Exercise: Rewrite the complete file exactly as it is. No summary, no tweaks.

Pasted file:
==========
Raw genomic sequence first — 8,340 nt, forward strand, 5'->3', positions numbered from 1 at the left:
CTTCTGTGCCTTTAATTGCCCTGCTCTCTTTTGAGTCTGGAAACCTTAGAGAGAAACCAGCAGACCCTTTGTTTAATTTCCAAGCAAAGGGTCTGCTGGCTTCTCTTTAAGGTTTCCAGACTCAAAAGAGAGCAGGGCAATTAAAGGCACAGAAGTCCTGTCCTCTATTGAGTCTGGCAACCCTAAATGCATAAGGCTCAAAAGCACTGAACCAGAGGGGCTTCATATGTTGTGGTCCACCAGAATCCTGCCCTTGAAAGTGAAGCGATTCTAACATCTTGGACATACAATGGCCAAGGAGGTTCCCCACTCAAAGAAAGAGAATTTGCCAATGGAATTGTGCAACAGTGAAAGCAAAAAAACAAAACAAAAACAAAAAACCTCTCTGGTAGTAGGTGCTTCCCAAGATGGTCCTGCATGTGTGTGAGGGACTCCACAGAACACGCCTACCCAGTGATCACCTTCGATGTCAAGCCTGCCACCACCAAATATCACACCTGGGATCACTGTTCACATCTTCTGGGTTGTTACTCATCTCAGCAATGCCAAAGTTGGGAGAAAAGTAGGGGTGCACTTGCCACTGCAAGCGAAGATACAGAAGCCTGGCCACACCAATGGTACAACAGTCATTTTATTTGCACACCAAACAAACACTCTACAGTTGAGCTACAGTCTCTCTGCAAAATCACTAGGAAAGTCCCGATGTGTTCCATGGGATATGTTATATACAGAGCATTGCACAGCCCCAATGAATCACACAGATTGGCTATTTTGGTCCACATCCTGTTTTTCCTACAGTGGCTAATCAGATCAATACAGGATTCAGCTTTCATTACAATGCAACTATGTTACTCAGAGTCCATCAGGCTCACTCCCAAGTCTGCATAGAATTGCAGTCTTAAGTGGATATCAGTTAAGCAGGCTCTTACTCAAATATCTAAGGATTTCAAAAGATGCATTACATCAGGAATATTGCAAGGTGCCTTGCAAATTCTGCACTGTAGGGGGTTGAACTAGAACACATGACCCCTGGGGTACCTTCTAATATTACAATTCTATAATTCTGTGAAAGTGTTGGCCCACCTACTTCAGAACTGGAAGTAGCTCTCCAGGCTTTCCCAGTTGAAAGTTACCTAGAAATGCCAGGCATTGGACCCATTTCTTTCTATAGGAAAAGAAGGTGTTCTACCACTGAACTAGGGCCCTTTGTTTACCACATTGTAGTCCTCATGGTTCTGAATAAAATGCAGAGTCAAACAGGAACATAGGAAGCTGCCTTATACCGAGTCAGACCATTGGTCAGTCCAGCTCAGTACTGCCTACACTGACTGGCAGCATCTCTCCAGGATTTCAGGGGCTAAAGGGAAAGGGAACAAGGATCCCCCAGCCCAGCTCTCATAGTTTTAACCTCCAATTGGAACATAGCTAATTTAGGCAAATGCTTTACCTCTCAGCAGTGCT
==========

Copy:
Raw genomic sequence first — 8,340 nt, forward strand, 5'->3', positions numbered from 1 at the left:
CTTCTGTGCCTTTAATTGCCCTGCTCTCTTTTGAGTCTGGAAACCTTAGAGAGAAACCAGCAGACCCTTTGTTTAATTTCCAAGCAAAGGGTCTGCTGGCTTCTCTTTAAGGTTTCCAGACTCAAAAGAGAGCAGGGCAATTAAAGGCACAGAAGTCCTGTCCTCTATTGAGTCTGGCAACCCTAAATGCATAAGGCTCAAAAGCACTGAACCAGAGGGGCTTCATATGTTGTGGTCCACCAGAATCCTGCCCTTGAAAGTGAAGCGATTCTAACATCTTGGACATACAATGGCCAAGGAGGTTCCCCACTCAAAGAAAGAGAATTTGCCAATGGAATTGTGCAACAGTGAAAGCAAAAAAACAAAACAAAAACAAAAAACCTCTCTGGTAGTAGGTGCTTCCCAAGATGGTCCTGCATGTGTGTGAGGGACTCCACAGAACACGCCTACCCAGTGATCACCTTCGATGTCAAGCCTGCCACCACCAAATATCACACCTGGGATCACTGTTCACATCTTCTGGGTTGTTACTCATCTCAGCAATGCCAAAGTTGGGAGAAAAGTAGGGGTGCACTTGCCACTGCAAGCGAAGATACAGAAGCCTGGCCACACCAATGGTACAACAGTCATTTTATTTGCACACCAAACAAACACTCTACAGTTGAGCTACAGTCTCTCTGCAAAATCACTAGGAAAGTCCCGATGTGTTCCATGGGATATGTTATATACAGAGCATTGCACAGCCCCAATGAATCACACAGATTGGCTATTTTGGTCCACATCCTGTTTTTCCTACAGTGGCTAATCAGATCAATACAGGATTCAGCTTTCATTACAATGCAACTATGTTACTCAGAGTCCATCAGGCTCACTCCCAAGTCTGCATAGAATTGCAGTCTTAAGTGGATATCAGTTAAGCAGGCTCTTACTCAAATATCTAAGGATTTCAAAAGATGCATTACATCAGGAATATTGCAAGGTGCCTTGCAAATTCTGCACTGTAGGGGGTTGAACTAGAACACATGACCCCTGGGGTACCTTCTAATATTACAATTCTATAATTCTGTGAAAGTGTTGGCCCACCTACTTCAGAACTGGAAGTAGCTCTCCAGGCTTTCCCAGTTGAAAGTTACCTAGAAATGCCAGGCATTGGACCCATTTCTTTCTATAGGAAAAGAAGGTGTTCTACCACTGAACTAGGGCCCTTTGTTTACCACATTGTAGTCCTCATGGTTCTGAATAAAATGCAGAGTCAAACAGGAACATAGGAAGCTGCCTTATACCGAGTCAGACCATTGGTCAGTCCAGCTCAGTACTGCCTACACTGACTGGCAGCATCTCTCCAGGATTTCAGGGGCTAAAGGGAAAGGGAACAAGGATCCCCCAGCCCAGCTCTCATAGTTTTAACCTCCAATTGGAACATAGCTAATTTAGGCAAATGCTTTACCTCTCAGCAGTGCT